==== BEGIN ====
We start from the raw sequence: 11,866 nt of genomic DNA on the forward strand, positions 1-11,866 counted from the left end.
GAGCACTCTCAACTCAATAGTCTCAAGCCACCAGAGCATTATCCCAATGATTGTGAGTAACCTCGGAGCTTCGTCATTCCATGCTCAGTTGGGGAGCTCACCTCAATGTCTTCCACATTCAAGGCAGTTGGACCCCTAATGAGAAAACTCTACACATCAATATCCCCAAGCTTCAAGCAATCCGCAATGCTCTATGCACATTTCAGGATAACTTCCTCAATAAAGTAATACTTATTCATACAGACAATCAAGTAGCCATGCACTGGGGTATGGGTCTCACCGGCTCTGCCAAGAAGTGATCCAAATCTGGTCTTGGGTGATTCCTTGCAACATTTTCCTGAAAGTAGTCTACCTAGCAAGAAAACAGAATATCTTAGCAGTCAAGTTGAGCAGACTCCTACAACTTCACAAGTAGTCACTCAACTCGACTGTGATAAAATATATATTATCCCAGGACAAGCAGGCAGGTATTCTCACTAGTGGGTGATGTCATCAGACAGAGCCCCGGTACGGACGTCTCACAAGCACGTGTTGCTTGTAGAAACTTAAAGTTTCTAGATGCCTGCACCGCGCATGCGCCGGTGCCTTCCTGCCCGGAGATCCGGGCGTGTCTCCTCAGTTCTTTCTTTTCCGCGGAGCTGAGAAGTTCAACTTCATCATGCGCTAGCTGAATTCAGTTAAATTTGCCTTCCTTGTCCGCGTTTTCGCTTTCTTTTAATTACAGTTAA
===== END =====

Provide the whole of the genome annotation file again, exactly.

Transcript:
We start from the raw sequence: 11,866 nt of genomic DNA on the forward strand, positions 1-11,866 counted from the left end.
GAGCACTCTCAACTCAATAGTCTCAAGCCACCAGAGCATTATCCCAATGATTGTGAGTAACCTCGGAGCTTCGTCATTCCATGCTCAGTTGGGGAGCTCACCTCAATGTCTTCCACATTCAAGGCAGTTGGACCCCTAATGAGAAAACTCTACACATCAATATCCCCAAGCTTCAAGCAATCCGCAATGCTCTATGCACATTTCAGGATAACTTCCTCAATAAAGTAATACTTATTCATACAGACAATCAAGTAGCCATGCACTGGGGTATGGGTCTCACCGGCTCTGCCAAGAAGTGATCCAAATCTGGTCTTGGGTGATTCCTTGCAACATTTTCCTGAAAGTAGTCTACCTAGCAAGAAAACAGAATATCTTAGCAGTCAAGTTGAGCAGACTCCTACAACTTCACAAGTAGTCACTCAACTCGACTGTGATAAAATATATATTATCCCAGGACAAGCAGGCAGGTATTCTCACTAGTGGGTGATGTCATCAGACAGAGCCCCGGTACGGACGTCTCACAAGCACGTGTTGCTTGTAGAAACTTAAAGTTTCTAGATGCCTGCACCGCGCATGCGCCGGTGCCTTCCTGCCCGGAGATCCGGGCGTGTCTCCTCAGTTCTTTCTTTTCCGCGGAGCTGAGAAGTTCAACTTCATCATGCGCTAGCTGAATTCAGTTAAATTTGCCTTCCTTGTCCGCGTTTTCGCTTTCTTTTAATTACAGTTAA